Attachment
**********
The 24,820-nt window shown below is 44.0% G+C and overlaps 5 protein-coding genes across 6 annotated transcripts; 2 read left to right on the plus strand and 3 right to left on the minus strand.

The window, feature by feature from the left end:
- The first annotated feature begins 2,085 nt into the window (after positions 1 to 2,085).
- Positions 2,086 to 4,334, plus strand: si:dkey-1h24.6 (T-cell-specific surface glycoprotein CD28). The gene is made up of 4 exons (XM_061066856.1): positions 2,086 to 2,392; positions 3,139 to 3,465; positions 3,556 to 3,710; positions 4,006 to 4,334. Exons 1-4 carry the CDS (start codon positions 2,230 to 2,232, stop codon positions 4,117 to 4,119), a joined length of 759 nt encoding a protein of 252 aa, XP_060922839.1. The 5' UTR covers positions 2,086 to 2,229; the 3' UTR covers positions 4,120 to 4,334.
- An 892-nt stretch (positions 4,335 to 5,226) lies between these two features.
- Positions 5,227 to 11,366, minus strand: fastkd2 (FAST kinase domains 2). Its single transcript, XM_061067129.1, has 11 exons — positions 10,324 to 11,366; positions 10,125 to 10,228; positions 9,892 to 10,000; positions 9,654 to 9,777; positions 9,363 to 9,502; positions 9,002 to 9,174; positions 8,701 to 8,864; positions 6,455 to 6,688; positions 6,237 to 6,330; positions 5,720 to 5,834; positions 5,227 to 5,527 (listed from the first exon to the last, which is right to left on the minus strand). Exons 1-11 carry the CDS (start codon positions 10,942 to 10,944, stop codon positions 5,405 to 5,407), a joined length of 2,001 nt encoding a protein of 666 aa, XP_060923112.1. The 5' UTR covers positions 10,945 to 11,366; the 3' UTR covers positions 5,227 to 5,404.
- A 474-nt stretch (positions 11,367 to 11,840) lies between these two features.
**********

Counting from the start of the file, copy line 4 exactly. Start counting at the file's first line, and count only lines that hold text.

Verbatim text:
- Positions 2,086 to 4,334, plus strand: si:dkey-1h24.6 (T-cell-specific surface glycoprotein CD28). The gene is made up of 4 exons (XM_061066856.1): positions 2,086 to 2,392; positions 3,139 to 3,465; positions 3,556 to 3,710; positions 4,006 to 4,334. Exons 1-4 carry the CDS (start codon positions 2,230 to 2,232, stop codon positions 4,117 to 4,119), a joined length of 759 nt encoding a protein of 252 aa, XP_060922839.1. The 5' UTR covers positions 2,086 to 2,229; the 3' UTR covers positions 4,120 to 4,334.